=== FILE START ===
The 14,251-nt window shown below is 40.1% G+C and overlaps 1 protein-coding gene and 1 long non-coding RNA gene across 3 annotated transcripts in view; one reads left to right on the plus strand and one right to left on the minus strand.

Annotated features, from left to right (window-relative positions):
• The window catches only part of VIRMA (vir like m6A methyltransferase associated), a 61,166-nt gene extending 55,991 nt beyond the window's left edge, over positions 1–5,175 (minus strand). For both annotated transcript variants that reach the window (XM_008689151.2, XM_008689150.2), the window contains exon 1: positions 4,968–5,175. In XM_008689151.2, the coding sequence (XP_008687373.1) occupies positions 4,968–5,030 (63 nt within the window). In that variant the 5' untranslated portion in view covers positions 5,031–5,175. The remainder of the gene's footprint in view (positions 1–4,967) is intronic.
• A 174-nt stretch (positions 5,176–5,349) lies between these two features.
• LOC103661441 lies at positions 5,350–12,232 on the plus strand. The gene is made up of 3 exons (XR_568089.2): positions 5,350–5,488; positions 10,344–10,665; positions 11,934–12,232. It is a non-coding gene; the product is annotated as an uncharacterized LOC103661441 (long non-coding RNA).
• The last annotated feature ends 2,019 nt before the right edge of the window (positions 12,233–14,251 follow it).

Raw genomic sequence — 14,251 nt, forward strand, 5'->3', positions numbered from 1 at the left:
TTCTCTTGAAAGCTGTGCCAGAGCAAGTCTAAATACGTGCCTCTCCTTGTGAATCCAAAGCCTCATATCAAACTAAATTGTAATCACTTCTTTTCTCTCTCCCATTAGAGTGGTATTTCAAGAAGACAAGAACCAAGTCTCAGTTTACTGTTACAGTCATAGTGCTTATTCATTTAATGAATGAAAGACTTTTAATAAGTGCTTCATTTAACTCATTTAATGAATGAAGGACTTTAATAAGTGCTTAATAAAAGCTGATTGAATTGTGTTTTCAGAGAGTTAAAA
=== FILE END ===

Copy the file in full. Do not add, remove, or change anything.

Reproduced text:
The 14,251-nt window shown below is 40.1% G+C and overlaps 1 protein-coding gene and 1 long non-coding RNA gene across 3 annotated transcripts in view; one reads left to right on the plus strand and one right to left on the minus strand.

Annotated features, from left to right (window-relative positions):
• The window catches only part of VIRMA (vir like m6A methyltransferase associated), a 61,166-nt gene extending 55,991 nt beyond the window's left edge, over positions 1–5,175 (minus strand). For both annotated transcript variants that reach the window (XM_008689151.2, XM_008689150.2), the window contains exon 1: positions 4,968–5,175. In XM_008689151.2, the coding sequence (XP_008687373.1) occupies positions 4,968–5,030 (63 nt within the window). In that variant the 5' untranslated portion in view covers positions 5,031–5,175. The remainder of the gene's footprint in view (positions 1–4,967) is intronic.
• A 174-nt stretch (positions 5,176–5,349) lies between these two features.
• LOC103661441 lies at positions 5,350–12,232 on the plus strand. The gene is made up of 3 exons (XR_568089.2): positions 5,350–5,488; positions 10,344–10,665; positions 11,934–12,232. It is a non-coding gene; the product is annotated as an uncharacterized LOC103661441 (long non-coding RNA).
• The last annotated feature ends 2,019 nt before the right edge of the window (positions 12,233–14,251 follow it).

Raw genomic sequence — 14,251 nt, forward strand, 5'->3', positions numbered from 1 at the left:
TTCTCTTGAAAGCTGTGCCAGAGCAAGTCTAAATACGTGCCTCTCCTTGTGAATCCAAAGCCTCATATCAAACTAAATTGTAATCACTTCTTTTCTCTCTCCCATTAGAGTGGTATTTCAAGAAGACAAGAACCAAGTCTCAGTTTACTGTTACAGTCATAGTGCTTATTCATTTAATGAATGAAAGACTTTTAATAAGTGCTTCATTTAACTCATTTAATGAATGAAGGACTTTAATAAGTGCTTAATAAAAGCTGATTGAATTGTGTTTTCAGAGAGTTAAAA